Pierre Poilievre Wants a Carbon Tax Election

The policies of carbon pricing have been twisted and maligned—and they could decide our next prime minister

Pierre Poilievre, wearing an Axe the Tax t-shirt, speaks into a microphone at a rally
(The Canadian Press / Spencer Colby)

Remember Brexit? That time a Conservative Party directed widespread voter frustration at a single easy scapegoat, smothered the public with misinformation, and were rewarded with their biggest electoral victory in decades? Something similar is happening today in Canada.

The scapegoat this time is the “carbon tax.” That’s actually just one part of a complex carbon-pricing policy that imposes a fuel charge on consumers and industry alike while delivering a rebate directly to most Canadians. The principle is simple: raise the cost of something and people find ways to use less of it. But it’s also ripe for slander, because the fine print is so complicated: the amount you pay and are reimbursed depends on where you live, how much you make, how big your family is, and what you do for a living. Plus, while the government calls it “carbon pricing,” most people know it simply as a “tax.”

The carbon tax and rebate increase every year, on April 1, and so does the uproar. Regardless of the increase in rebate, the fact that the price of gasoline went up 3.3 cents per litre handed Conservatives a golden marketing opportunity for their party’s policy of ignoring climate change—now in its fifth season of masquerading as an “Axe the Tax” campaign.

“There will be a carbon tax election,” Pierre Poilievre, leader of the federal Conservative Party, promised on that day this year. Premiers across the country quickly picked up the refrain, demanding a group sit-down with Prime Minister Justin Trudeau to discuss the carbon levy. In a sign of the movement’s momentum, one of Canada’s two Liberal premiers, Andrew Furey of Newfoundland and Labrador, joined as well.

You have to give Conservatives credit for transforming the most boring subject on earth into a compelling election issue. They’ve drawn attention away from the glaring void where a Conservative climate policy should be while turning roughly half the electorate against a policy most barely comprehend.

Exasperating polls abound. This one from January found almost 45 percent of voters don’t believe a carbon price helps lower emissions (it does, according to this study of 142 countries with a carbon price). Half of eligible respondents were unaware they’d ever received a carbon tax rebate, directly deposited into the bank accounts of everyone who files taxes (the government is now forcing banks to label the quarterly payments as “Canada Carbon Rebate,” according to the Canadian Press). The same poll found 47 percent of Canadians believe the carbon tax is a major cause of inflation. “These perceptions are not just knowledge gaps; they are potent narratives that have taken root in the public consciousness,” wrote David Coletto, founder and CEO of Abacus Data, in January.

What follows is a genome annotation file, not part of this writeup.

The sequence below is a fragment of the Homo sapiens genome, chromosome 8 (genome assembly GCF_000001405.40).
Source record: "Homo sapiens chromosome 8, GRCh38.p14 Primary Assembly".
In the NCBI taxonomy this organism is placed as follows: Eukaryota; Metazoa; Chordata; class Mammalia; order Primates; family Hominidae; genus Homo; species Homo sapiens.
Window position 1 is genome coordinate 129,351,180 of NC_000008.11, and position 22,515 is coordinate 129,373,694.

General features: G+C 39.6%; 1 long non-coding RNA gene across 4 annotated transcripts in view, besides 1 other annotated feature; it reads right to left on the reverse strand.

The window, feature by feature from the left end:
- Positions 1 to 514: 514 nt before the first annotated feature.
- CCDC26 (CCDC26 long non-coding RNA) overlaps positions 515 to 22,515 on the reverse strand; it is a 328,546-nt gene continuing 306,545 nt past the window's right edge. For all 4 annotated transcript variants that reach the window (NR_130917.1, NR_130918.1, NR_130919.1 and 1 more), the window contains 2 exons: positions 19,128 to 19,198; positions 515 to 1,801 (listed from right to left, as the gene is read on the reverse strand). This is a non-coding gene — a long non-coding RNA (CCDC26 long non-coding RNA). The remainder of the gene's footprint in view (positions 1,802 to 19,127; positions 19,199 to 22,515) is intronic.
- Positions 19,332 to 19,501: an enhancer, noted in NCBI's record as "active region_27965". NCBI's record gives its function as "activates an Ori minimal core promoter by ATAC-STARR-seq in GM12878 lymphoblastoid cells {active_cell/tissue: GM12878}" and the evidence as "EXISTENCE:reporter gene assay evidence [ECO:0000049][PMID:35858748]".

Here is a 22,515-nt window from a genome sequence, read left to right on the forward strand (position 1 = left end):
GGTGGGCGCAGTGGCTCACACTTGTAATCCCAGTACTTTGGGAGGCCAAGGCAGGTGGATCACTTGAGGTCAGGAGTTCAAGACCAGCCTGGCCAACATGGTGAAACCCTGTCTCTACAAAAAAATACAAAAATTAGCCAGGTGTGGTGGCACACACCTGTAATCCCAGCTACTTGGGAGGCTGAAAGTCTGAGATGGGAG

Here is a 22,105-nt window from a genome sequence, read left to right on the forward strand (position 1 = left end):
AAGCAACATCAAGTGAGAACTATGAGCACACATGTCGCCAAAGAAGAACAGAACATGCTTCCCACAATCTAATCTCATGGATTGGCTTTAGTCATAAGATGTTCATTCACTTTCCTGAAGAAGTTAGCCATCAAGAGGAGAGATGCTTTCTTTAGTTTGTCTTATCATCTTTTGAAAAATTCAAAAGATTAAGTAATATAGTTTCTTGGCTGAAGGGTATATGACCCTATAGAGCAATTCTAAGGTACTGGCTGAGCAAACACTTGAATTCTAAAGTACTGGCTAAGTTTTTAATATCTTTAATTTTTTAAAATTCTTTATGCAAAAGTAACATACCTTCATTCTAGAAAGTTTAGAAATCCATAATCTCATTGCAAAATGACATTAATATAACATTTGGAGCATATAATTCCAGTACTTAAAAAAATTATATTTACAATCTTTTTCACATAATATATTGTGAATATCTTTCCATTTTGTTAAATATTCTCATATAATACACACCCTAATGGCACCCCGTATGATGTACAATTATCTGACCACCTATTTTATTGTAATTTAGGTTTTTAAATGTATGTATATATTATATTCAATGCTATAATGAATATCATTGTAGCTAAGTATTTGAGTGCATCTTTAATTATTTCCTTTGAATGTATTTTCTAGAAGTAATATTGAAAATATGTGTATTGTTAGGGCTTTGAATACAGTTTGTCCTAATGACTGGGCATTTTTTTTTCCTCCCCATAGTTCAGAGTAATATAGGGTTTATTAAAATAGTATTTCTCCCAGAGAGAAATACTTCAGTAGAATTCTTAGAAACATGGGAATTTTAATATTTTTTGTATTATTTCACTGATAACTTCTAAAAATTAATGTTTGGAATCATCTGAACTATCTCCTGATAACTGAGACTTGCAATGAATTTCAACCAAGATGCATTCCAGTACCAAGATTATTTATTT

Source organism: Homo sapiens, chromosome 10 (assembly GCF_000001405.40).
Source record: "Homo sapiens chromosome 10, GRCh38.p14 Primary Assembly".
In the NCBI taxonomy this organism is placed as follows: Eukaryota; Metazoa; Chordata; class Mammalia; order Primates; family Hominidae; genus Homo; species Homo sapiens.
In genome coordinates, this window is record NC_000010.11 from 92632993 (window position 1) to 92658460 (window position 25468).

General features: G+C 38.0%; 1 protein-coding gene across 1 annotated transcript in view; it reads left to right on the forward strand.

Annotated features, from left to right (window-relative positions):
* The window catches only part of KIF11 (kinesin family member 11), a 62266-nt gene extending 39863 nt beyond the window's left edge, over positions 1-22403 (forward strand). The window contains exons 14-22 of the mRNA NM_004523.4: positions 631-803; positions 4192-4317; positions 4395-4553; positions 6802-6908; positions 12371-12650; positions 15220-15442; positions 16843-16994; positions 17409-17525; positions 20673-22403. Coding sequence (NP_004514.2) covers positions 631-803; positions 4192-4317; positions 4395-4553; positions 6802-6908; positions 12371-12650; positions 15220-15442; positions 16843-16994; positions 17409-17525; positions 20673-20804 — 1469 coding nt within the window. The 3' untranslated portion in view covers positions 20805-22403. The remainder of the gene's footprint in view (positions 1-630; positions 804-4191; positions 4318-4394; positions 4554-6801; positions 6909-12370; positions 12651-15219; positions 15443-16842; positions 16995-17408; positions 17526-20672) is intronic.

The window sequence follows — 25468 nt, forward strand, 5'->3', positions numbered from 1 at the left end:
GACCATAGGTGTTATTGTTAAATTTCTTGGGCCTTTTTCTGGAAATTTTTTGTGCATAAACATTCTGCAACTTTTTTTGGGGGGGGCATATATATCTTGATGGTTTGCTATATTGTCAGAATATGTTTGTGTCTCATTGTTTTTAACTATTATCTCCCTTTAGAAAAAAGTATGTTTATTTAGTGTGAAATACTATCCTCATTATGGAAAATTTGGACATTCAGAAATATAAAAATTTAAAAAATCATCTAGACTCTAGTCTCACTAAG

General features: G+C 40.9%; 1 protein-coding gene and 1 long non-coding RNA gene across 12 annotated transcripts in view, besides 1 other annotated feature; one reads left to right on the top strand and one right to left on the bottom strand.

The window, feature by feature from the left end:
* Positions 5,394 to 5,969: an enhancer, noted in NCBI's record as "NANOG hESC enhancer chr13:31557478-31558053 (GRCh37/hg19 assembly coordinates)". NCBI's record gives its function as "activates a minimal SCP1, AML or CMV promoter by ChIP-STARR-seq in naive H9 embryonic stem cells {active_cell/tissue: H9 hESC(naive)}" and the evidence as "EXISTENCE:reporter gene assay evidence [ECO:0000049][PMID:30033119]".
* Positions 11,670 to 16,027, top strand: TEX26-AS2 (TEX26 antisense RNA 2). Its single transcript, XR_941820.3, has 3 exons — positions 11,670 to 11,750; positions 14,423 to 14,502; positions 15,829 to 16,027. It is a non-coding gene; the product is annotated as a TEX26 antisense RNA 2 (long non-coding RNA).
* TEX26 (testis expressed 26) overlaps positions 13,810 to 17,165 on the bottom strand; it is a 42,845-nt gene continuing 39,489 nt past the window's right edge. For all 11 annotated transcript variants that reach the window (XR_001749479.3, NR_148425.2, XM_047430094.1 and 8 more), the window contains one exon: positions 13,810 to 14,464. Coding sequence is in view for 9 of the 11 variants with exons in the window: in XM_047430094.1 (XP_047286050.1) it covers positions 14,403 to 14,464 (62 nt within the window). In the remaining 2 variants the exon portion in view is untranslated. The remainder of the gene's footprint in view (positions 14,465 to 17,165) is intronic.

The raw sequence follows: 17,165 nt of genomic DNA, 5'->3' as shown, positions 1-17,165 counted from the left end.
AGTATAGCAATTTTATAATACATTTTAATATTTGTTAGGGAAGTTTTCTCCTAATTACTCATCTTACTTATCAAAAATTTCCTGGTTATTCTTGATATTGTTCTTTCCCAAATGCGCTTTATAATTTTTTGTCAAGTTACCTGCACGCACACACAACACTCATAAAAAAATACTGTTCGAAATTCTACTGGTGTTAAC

To be fair, most people don’t have time to scrutinize the intersection of tax policy and atmospheric science. But if we’re going to have a carbon tax election, it has to be said: non-partisan experts who actually study the matter tell a very different story.

That is: the carbon tax has a negligible impact on inflation; most Canadians—all except the wealthiest 20 percent—receive more from the rebates than they pay at the pump and elsewhere; and the carbon tax does, in fact, help lower emissions. “The reason carbon pricing works is simple,” explained a recent open letter signed by over 300 economists from around the country. “When something costs more (in this case fossil fuels), people use less of it.”

That’s not to say it couldn’t be improved. But Conservatives are out for destruction, not reform. And with Poilievre’s drum beat, “carbon tax” has acquired a new meaning, simultaneously broader and more specific than any market incentive. It’s become a symbol of awful governance, a synonym for “Fuck Trudeau.” And it’s working. Were an election to be held today, Conservatives would cruise to a huge majority. In an Abacus Data poll from January, almost a quarter of those who said they wouldn’t vote Liberal cited the carbon tax as a reason. That’s hardly the only factor in play, but Poilievre clearly regards it as the biggest. That’s why he’s framing the next election as a referendum on the carbon tax.

Trudeau looks all too happy to oblige. In recent weeks, he’s delivered a full-throated defence of the carbon tax in multiple interviews, speeches, and press conferences. He also offered to work with any province that showed him a better plan to lower emissions. In the ensuing silence, you could almost hear the prime minister think: A carbon tax election? What luck!